Peter Papas says: “Over the last few years I’ve led many teachers and administrators on classroom walkthroughs designed to foster a collegial conversation about teaching and learning. The walkthroughs served as roving Socratic seminars and a catalyst for reflection. But reflection can be a challenging endeavor. It’s not something that’s fostered in school – typically someone else tells you how you’re doing! At best, students can narrate what they did, but have trouble thinking abstractly about their learning – patterns, connections and progress. Likewise teachers and principals need encouragement and opportunities to think more reflectively about their craft.

In an effort to help schools become more reflective learning environments, I’ve developed this “Taxonomy of Reflection.” – modeled on Bloom’s approach.

Using technology to develop assessment for learning

January 21st, 2012 by Graham Attwell

Assessment isn’t really my thing. That doesn’t mean I do not see it as important. I am interested in learning. Assessment for learning should help teachers and learners alike in developing their learning. But all too often assessment has little to do with learning. Indeed assessment has emerged as a barrier to the development of effective teaching and learning strategies especially collaborative learning using web 2.0 and social software tools.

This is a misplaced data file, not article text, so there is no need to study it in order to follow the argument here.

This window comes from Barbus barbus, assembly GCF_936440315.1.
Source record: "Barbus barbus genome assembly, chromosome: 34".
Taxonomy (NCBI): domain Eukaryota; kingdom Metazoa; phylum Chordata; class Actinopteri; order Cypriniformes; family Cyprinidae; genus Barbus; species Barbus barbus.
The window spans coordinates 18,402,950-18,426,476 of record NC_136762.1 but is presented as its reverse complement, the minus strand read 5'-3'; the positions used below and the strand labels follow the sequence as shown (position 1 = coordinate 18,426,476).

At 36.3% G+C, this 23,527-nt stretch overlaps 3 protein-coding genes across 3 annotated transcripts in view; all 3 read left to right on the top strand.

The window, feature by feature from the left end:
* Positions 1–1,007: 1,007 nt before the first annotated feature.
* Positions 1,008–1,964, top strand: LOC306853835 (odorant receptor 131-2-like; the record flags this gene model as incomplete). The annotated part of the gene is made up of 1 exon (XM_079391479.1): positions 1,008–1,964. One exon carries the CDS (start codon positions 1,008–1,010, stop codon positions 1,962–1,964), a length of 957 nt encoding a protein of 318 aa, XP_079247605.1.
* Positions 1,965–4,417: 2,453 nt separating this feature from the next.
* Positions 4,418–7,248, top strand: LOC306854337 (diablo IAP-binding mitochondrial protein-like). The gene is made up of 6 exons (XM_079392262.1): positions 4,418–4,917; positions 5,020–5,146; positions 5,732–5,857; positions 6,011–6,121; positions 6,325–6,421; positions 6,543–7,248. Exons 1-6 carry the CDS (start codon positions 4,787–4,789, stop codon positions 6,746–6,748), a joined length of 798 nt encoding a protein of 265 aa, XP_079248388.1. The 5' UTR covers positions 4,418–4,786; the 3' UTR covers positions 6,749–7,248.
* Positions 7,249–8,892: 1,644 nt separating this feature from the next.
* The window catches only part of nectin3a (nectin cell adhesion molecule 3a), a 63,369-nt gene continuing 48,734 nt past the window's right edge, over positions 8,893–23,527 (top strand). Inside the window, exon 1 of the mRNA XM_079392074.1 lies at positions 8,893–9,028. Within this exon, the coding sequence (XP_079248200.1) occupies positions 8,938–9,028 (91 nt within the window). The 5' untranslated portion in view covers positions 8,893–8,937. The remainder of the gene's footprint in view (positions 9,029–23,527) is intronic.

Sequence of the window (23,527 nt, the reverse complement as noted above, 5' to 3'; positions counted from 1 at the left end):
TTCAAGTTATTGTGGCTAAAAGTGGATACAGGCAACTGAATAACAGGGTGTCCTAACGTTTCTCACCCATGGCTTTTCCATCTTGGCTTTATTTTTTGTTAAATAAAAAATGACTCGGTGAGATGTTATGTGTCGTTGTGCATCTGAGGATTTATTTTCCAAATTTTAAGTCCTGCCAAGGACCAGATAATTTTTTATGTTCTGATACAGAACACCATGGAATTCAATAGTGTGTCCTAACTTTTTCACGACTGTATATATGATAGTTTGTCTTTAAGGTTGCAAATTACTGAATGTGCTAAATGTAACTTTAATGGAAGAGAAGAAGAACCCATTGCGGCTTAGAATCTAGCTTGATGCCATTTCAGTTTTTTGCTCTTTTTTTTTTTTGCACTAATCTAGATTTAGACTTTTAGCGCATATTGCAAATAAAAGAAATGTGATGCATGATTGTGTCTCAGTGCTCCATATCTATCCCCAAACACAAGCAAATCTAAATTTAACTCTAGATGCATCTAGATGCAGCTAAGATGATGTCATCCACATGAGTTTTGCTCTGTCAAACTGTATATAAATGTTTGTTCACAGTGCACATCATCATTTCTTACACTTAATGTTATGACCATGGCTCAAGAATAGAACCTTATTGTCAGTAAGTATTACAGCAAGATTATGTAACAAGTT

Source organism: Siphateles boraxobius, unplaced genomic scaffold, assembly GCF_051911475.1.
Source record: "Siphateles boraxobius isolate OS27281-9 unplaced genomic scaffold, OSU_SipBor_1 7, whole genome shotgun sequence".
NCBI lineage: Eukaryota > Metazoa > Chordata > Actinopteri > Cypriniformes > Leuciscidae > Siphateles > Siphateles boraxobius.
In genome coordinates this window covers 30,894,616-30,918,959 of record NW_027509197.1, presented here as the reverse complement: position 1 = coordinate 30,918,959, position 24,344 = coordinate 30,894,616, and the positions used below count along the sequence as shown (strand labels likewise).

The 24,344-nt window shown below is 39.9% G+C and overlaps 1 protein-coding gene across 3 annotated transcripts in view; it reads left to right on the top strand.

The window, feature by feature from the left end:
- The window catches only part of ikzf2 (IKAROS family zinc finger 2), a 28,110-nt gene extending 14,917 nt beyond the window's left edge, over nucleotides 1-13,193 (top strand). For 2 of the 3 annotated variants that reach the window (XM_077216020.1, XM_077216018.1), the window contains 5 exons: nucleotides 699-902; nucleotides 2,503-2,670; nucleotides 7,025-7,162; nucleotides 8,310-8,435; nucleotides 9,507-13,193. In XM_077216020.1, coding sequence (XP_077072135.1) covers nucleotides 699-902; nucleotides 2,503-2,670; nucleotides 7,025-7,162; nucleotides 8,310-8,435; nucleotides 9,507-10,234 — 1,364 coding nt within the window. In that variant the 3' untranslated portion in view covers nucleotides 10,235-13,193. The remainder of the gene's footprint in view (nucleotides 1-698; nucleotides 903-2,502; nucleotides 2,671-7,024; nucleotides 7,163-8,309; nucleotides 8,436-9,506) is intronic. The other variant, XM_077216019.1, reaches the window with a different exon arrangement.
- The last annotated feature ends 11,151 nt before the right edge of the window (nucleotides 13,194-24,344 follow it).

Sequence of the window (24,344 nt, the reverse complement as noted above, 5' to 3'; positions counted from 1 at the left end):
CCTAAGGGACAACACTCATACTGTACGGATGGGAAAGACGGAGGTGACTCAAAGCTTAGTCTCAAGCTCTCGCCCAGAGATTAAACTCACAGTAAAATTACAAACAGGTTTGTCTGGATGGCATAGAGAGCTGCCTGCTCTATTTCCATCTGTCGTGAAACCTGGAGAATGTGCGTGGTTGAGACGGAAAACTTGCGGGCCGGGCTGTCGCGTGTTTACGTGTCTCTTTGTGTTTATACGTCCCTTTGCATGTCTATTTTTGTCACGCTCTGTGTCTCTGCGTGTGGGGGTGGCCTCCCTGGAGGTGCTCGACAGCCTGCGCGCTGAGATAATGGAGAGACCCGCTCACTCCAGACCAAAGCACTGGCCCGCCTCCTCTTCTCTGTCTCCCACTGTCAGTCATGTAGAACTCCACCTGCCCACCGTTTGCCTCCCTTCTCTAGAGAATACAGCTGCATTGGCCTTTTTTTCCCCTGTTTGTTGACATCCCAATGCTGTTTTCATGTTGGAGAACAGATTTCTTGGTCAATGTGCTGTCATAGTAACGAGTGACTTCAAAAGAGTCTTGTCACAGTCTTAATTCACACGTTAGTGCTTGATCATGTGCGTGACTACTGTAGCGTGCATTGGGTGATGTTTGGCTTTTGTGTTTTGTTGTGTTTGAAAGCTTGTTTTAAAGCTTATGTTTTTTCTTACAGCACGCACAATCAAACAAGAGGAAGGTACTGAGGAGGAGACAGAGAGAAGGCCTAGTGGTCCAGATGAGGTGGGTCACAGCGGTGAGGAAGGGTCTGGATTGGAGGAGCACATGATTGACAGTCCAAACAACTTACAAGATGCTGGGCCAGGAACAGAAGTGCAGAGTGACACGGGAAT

This presentation by Luis Tinoca follows the present trend of adding 2.0 on the end of everything but is a useful exploration of how we can use technologies to support assessment for learning

Play, emergent curricula, serendipity and opportunity

January 21st, 2012 by Graham Attwell

In a blog post about the BETT show in London I complained that there was little evidence about using technology for teaching and learning. And that is why I like this presentation by Helen Keegan. Whilst she looks at a whole series of web and social networking tools the whole focus is on real life use. I particularly like her advice on slide 32 – “Leave space in the course to allow space for play, emergent curricula, serendipity and opportunity.”

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    Innovation is male dominated?